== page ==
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Tuesday, May 24, 2022

The MACAY, Yucatán’s only museum of its kind, says goodbye

Museum director makes a symbolic move that could soon be permanent.

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Carlos Rosado van der Gracht
Born in Mérida, Carlos Rosado van der Gracht is a Mexican/Canadian blogger, photographer and adventure expedition leader. He holds degrees in multimedia, philosophy and translation from universities in Mexico, Canada and Norway. Sign up for the Yucatán Roundup, a free newsletter, which delivers the week's top headlines every Monday.
The MACAY has been housed in Mérida’s Ateneo Peninsular complex since 1994. Photo: Courtesy

Yucatán’s contemporary art museum, MACAY, announced that it will close its doors today.

The closure, which has been described by the MACAY’s director as symbolic, may however soon be real.

The decision to stage the museum’s closure comes after Yucatán’s state government failed to meet its own deadline for making funds available to the museum.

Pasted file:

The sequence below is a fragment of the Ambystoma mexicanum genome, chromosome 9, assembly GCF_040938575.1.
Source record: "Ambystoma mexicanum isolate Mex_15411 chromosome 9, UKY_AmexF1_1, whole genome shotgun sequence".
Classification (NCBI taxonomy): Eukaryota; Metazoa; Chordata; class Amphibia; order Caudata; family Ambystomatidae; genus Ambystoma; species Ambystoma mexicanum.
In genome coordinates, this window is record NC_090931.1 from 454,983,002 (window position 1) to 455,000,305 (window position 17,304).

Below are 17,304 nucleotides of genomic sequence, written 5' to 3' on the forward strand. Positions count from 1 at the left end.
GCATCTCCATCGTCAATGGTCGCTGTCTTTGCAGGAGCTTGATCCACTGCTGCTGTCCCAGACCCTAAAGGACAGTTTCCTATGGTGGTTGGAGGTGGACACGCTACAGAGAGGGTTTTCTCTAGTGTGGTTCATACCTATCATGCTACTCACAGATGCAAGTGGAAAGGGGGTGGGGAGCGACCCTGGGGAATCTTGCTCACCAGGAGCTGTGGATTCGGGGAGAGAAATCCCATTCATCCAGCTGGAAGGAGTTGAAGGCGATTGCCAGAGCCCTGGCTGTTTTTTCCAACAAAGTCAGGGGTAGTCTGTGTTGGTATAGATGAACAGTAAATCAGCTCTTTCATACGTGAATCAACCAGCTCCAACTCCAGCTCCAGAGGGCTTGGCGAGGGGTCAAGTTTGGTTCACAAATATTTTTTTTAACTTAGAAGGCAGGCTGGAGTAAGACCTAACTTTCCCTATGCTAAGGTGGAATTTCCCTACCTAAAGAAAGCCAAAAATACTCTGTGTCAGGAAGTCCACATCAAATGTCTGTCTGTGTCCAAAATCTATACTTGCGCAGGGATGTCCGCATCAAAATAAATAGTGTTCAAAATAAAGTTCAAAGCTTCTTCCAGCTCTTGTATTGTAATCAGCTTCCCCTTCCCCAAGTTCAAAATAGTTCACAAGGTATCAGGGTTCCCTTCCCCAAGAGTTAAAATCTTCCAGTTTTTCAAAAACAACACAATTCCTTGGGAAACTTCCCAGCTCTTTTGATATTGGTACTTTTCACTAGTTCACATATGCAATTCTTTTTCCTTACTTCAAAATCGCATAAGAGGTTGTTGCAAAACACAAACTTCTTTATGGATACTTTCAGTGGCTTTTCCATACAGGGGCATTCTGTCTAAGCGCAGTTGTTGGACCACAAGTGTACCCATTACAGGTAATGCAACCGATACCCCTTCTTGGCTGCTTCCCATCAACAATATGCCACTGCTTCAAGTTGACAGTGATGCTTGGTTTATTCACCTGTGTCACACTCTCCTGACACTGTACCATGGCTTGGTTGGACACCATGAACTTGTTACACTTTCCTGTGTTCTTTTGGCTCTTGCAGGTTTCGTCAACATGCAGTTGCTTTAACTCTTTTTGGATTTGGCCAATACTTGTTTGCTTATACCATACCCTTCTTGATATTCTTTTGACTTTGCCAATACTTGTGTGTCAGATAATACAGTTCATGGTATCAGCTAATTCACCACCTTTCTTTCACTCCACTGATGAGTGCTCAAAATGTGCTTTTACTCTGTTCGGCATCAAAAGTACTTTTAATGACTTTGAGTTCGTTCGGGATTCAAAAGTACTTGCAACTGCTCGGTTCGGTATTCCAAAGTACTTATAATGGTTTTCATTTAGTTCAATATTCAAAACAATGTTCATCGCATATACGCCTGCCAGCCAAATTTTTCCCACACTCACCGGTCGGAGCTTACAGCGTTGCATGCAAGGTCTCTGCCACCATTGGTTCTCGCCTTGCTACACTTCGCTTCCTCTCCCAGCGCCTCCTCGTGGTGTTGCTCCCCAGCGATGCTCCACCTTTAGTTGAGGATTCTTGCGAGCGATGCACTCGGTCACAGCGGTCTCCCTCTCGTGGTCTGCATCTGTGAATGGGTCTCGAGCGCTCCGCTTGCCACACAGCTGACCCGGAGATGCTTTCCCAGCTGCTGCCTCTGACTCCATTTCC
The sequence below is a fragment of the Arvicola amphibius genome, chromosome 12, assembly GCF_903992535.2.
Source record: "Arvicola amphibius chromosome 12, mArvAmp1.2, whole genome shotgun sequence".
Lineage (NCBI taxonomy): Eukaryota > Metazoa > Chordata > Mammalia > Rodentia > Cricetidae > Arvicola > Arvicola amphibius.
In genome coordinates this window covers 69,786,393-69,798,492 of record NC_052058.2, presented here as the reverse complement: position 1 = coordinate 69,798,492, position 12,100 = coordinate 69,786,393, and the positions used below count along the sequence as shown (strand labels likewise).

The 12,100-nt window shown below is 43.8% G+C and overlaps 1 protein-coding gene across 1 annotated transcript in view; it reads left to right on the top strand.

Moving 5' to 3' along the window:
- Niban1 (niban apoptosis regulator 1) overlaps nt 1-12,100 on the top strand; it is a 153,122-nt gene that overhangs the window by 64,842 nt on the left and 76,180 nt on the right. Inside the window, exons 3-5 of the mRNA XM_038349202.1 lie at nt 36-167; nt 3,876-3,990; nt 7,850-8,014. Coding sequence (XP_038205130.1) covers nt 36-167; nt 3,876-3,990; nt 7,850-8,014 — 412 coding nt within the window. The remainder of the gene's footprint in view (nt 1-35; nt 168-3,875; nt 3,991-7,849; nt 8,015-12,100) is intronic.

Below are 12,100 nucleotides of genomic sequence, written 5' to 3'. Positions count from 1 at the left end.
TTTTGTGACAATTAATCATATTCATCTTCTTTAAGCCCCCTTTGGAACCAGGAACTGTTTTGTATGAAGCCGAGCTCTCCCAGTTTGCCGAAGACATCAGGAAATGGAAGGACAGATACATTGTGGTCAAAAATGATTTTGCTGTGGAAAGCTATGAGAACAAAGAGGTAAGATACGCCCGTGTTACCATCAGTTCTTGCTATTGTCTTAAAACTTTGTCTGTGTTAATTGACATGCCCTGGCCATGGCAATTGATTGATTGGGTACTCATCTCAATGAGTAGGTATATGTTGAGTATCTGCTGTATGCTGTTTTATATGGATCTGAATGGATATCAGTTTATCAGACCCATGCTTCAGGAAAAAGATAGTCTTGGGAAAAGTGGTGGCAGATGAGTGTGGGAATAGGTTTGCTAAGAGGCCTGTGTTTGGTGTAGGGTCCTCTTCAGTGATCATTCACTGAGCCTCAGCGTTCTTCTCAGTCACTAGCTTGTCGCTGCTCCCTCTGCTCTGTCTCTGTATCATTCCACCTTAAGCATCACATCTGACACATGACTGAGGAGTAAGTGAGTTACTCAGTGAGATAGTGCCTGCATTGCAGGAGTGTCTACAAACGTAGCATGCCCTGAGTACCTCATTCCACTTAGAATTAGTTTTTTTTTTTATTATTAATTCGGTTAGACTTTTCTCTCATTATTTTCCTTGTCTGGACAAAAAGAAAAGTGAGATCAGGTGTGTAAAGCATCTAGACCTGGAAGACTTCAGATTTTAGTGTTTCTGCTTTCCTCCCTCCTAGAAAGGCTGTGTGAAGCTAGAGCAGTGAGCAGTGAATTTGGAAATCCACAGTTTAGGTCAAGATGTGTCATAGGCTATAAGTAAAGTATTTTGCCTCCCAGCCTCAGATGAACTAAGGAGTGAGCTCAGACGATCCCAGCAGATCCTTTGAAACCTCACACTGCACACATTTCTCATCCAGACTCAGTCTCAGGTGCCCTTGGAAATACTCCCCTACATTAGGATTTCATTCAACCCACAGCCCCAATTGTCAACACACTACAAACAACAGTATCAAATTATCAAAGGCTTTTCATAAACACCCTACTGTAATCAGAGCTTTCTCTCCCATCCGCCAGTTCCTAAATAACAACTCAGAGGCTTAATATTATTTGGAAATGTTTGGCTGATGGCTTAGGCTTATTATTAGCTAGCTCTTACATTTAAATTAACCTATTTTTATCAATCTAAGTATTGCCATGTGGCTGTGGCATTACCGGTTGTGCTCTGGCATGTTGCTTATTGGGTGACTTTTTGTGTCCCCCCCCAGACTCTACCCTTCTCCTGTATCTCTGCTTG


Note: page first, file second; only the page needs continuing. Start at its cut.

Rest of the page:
A permanent gallery at the Macay is devoted to Fernando García Ponce. Photo: MACAY

“The state signed a commitment to fund the MACAY back in 1993, but the government is no longer keeping up their end, so we are left with little choice,” said the MACAY’s director, Rafel Pérez.

The announcement was made on social media and has caused a stir in Yucatán’s art community. 

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“It is a shame that the government is closing down so many museums and cultural centers, it’s such a shame. The problem here is clearly one of corruption,” said Mérida resident Karen Bojorquez.

The Pasaje de la Revolución, which runs between Mérida’s Cathedral and the MACAY, is used by the museum for temporary outdoor exhibits. Photo: Courtesy

Commentators pointed out the hypocrisy of cutting back funding for the arts when plans for large and expensive infrastructure projects, such as Mérida’s recently announced new airport, are widely seen as unnecessary.

“La Flama” by Leonardo Nierman rests in the inner courtyard of the MACAY in Mérida, Yucatán. Photo: Courtesy

The MACAY is located in the very heart of Mérida’s Centro Histórico and is accessible through the Pasaje de la Revolución, a corridor just next to the southern end of Mérida’s San Ildefonso Cathedral. It faces the Plaza Grande, Mérida’s main square, and is contained in a 16th-century palace.

Since it first opened its doors in the early 1990s, admission to the MACAY has been free. The grand 38,000-square-foot building contains 15 rooms for temporary exhibits, two galleries, and four rooms for permanent exhibits.

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